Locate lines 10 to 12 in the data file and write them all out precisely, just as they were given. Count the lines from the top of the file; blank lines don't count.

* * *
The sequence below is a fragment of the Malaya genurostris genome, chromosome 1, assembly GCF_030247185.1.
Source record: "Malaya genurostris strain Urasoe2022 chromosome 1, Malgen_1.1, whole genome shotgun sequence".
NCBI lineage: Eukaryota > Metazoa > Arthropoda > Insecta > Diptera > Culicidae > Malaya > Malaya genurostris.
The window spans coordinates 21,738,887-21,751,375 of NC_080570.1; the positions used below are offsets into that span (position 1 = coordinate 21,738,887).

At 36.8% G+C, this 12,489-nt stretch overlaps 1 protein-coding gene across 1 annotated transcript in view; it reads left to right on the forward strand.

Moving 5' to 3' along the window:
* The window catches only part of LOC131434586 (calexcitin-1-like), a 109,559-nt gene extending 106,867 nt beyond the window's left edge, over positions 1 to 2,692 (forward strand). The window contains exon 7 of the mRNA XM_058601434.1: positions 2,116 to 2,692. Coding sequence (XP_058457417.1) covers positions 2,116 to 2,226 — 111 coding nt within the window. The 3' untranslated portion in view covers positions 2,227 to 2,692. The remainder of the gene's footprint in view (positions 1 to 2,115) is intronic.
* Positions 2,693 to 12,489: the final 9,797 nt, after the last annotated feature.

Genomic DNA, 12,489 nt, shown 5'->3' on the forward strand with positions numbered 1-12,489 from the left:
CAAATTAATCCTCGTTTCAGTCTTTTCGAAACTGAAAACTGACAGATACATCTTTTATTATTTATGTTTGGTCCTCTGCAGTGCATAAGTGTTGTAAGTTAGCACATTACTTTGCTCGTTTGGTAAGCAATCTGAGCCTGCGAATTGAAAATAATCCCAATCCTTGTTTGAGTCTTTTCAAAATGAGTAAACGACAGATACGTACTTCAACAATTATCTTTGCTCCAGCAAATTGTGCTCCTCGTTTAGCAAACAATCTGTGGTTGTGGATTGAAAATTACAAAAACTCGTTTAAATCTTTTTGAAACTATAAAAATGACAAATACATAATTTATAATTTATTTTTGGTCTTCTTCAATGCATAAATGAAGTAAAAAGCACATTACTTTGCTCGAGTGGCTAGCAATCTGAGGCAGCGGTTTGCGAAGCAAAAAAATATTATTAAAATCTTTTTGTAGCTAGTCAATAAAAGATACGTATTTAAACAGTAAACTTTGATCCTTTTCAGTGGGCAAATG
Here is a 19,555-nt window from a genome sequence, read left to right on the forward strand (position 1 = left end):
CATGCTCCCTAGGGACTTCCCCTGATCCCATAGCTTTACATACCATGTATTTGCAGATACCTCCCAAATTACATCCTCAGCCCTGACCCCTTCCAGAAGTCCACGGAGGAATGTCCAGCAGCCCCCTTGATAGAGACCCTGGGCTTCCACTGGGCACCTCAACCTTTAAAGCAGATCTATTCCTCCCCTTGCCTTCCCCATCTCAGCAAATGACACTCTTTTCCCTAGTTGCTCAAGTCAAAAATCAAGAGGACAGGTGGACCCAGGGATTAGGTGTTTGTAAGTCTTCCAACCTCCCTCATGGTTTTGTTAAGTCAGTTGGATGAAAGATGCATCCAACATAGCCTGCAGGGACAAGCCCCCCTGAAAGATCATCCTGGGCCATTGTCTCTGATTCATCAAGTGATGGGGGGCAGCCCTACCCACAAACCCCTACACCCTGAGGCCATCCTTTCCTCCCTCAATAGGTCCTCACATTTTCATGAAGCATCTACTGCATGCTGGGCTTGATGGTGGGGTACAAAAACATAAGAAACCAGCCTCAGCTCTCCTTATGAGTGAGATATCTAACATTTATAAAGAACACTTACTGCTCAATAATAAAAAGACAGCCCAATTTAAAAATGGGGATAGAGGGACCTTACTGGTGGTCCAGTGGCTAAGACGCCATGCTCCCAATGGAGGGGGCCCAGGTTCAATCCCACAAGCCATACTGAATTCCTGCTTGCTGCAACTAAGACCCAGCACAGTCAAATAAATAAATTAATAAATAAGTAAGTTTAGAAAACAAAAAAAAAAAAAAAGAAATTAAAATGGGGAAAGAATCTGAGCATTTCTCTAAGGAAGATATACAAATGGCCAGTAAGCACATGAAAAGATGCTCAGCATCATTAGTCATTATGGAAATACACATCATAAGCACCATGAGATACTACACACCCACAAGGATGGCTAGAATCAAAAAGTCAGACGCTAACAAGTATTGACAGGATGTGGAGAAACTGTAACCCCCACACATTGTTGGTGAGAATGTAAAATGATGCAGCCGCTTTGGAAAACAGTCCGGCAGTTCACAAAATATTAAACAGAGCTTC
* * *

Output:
CAAATTAATCCTCGTTTCAGTCTTTTCGAAACTGAAAACTGACAGATACATCTTTTATTATTTATGTTTGGTCCTCTGCAGTGCATAAGTGTTGTAAGTTAGCACATTACTTTGCTCGTTTGGTAAGCAATCTGAGCCTGCGAATTGAAAATAATCCCAATCCTTGTTTGAGTCTTTTCAAAATGAGTAAACGACAGATACGTACTTCAACAATTATCTTTGCTCCAGCAAATTGTGCTCCTCGTTTAGCAAACAATCTGTGGTTGTGGATTGAAAATTACAAAAACTCGTTTAAATCTTTTTGAAACTATAAAAATGACAAATACATAATTTATAATTTATTTTTGGTCTTCTTCAATGCATAAATGAAGTAAAAAGCACATTACTTTGCTCGAGTGGCTAGCAATCTGAGGCAGCGGTTTGCGAAGCAAAAAAATATTATTAAAATCTTTTTGTAGCTAGTCAATAAAAGATACGTATTTAAACAGTAAACTTTGATCCTTTTCAGTGGGCAAATG
Here is a 19,555-nt window from a genome sequence, read left to right on the forward strand (position 1 = left end):
CATGCTCCCTAGGGACTTCCCCTGATCCCATAGCTTTACATACCATGTATTTGCAGATACCTCCCAAATTACATCCTCAGCCCTGACCCCTTCCAGAAGTCCACGGAGGAATGTCCAGCAGCCCCCTTGATAGAGACCCTGGGCTTCCACTGGGCACCTCAACCTTTAAAGCAGATCTATTCCTCCCCTTGCCTTCCCCATCTCAGCAAATGACACTCTTTTCCCTAGTTGCTCAAGTCAAAAATCAAGAGGACAGGTGGACCCAGGGATTAGGTGTTTGTAAGTCTTCCAACCTCCCTCATGGTTTTGTTAAGTCAGTTGGATGAAAGATGCATCCAACATAGCCTGCAGGGACAAGCCCCCCTGAAAGATCATCCTGGGCCATTGTCTCTGATTCATCAAGTGATGGGGGGCAGCCCTACCCACAAACCCCTACACCCTGAGGCCATCCTTTCCTCCCTCAATAGGTCCTCACATTTTCATGAAGCATCTACTGCATGCTGGGCTTGATGGTGGGGTACAAAAACATAAGAAACCAGCCTCAGCTCTCCTTATGAGTGAGATATCTAACATTTATAAAGAACACTTACTGCTCAATAATAAAAAGACAGCCCAATTTAAAAATGGGGATAGAGGGACCTTACTGGTGGTCCAGTGGCTAAGACGCCATGCTCCCAATGGAGGGGGCCCAGGTTCAATCCCACAAGCCATACTGAATTCCTGCTTGCTGCAACTAAGACCCAGCACAGTCAAATAAATAAATTAATAAATAAGTAAGTTTAGAAAACAAAAAAAAAAAAAAAGAAATTAAAATGGGGAAAGAATCTGAGCATTTCTCTAAGGAAGATATACAAATGGCCAGTAAGCACATGAAAAGATGCTCAGCATCATTAGTCATTATGGAAATACACATCATAAGCACCATGAGATACTACACACCCACAAGGATGGCTAGAATCAAAAAGTCAGACGCTAACAAGTATTGACAGGATGTGGAGAAACTGTAACCCCCACACATTGTTGGTGAGAATGTAAAATGATGCAGCCGCTTTGGAAAACAGTCCGGCAGTTCACAAAATATTAAACAGAGCTTC